The European Court of Human Rights (ECtHR) has found that Austria violated an asylum seeker’s right to an effective remedy (Article 13 of the European Convention on Human Rights) against the decision to be sent back to Hungary under the Dublin regulation.

Austria decided to send a Sudanese asylum seeker back to Hungary in spite of the fact that he had filed a non-abusive second asylum application and had presented a credible claim of possible ill-treatment and refoulement in Hungary, in 2011. According to the ECtHR, the fact that the second application did not have suspensive effect and that he did not have the possibility to apply for the re-examination of the decision to be sent back to Hungary had deprived him of an effective remedy against the transfer.

The Court noted the alarming nature of the reports published in 2011 and 2012 by UNHCR and the Hungarian Helsinki Committee regarding the situation of asylum seekers returned to Hungary under the Dublin Regulation. These reports highlighted a real risk of refoulement, the prolonged administrative detention of asylum seekers, and the harsh conditions they face. It also noted with particular concern reports of violent abuse by guards and the systematic treatment of detained asylum-seekers with tranquilisers, causing them to develop addictions,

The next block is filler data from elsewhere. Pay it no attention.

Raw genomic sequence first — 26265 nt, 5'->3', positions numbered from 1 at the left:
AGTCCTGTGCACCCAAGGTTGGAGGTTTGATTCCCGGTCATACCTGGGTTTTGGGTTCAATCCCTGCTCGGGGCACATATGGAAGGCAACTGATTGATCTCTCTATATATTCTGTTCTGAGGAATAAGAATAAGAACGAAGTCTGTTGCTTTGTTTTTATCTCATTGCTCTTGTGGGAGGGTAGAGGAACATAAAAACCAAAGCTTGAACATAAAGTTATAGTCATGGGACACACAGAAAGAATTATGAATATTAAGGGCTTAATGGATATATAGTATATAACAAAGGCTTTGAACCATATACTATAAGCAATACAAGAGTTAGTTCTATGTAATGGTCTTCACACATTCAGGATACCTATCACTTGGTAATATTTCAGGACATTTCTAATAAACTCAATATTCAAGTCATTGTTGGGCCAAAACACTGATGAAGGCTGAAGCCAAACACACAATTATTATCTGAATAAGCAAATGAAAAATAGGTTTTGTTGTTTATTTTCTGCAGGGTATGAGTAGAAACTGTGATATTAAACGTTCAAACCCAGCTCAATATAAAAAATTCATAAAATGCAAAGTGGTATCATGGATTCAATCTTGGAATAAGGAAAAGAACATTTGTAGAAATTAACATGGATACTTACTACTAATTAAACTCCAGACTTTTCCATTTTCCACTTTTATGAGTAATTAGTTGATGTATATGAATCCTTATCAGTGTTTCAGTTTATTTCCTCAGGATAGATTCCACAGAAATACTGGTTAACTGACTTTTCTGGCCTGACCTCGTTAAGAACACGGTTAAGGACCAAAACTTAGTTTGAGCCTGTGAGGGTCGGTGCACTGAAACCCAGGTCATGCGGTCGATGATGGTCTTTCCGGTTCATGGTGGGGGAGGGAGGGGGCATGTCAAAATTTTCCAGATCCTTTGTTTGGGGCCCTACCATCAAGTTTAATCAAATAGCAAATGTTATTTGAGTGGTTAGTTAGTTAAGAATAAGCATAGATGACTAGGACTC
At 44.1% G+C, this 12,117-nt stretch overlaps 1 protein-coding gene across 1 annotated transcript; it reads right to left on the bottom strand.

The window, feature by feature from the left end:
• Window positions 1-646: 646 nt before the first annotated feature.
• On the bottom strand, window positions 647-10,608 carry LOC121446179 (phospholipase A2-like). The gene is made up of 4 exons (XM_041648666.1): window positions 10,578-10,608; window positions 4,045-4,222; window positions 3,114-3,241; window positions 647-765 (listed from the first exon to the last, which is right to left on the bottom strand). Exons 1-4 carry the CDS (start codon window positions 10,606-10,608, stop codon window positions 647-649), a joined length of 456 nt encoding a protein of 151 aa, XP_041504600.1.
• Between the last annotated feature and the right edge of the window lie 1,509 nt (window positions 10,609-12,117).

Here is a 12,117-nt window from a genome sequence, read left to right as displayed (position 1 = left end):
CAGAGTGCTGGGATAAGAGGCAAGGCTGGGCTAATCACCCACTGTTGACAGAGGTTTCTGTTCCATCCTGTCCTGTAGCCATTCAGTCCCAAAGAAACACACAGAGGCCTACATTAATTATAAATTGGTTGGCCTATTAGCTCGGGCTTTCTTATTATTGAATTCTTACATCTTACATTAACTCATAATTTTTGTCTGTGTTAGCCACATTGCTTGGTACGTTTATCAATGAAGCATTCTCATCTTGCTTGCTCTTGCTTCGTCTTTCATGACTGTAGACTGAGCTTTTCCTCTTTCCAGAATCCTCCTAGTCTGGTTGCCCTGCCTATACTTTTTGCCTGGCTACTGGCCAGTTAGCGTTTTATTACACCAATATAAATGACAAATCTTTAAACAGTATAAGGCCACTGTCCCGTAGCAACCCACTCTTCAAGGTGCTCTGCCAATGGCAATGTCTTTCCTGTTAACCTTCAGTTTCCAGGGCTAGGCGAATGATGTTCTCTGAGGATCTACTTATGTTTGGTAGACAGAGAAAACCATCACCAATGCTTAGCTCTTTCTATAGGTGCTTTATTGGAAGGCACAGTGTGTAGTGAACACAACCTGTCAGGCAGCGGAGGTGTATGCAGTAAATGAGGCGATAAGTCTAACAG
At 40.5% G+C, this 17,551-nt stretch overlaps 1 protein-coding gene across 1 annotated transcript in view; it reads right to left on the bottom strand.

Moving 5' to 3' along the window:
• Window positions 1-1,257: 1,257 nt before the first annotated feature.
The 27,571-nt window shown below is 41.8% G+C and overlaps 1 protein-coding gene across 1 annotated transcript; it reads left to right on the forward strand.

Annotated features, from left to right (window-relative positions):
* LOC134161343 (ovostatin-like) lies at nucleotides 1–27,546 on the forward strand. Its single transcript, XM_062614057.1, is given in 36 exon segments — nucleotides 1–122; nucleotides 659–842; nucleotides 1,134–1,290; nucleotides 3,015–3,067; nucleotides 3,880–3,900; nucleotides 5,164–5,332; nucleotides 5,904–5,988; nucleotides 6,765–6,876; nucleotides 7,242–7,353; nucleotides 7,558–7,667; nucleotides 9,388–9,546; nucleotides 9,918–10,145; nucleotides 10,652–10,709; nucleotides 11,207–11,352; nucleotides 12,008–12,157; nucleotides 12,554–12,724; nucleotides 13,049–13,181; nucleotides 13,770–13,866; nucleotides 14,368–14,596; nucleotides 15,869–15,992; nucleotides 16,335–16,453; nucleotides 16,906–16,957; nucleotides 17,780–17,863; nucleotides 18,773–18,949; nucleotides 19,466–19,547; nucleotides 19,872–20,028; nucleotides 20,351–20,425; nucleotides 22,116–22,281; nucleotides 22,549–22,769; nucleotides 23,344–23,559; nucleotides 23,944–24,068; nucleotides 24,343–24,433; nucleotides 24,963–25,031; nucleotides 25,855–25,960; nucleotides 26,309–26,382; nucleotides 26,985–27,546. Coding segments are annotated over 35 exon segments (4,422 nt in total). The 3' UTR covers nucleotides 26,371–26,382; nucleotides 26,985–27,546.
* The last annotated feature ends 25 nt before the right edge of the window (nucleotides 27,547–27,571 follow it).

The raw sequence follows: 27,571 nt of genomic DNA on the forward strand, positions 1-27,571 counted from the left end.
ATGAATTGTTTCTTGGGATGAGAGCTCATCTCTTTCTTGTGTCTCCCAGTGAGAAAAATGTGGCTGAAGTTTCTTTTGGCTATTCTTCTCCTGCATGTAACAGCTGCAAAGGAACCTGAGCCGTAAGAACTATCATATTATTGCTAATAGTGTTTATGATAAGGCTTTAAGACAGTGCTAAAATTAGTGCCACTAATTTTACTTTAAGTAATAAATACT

However, the Court found that as a result of new legislation that provides asylum seekers with sufficient access to the asylum procedure upon return, and the abolishment of automatic detention of asylum seekers returned to Hungary under the Dublin regulation, the applicant would not be at risk of ill-treatment or refoulement if he were transferred.



This article originally appeared in the ECRE Weekly Bulletin of 07 June 2013
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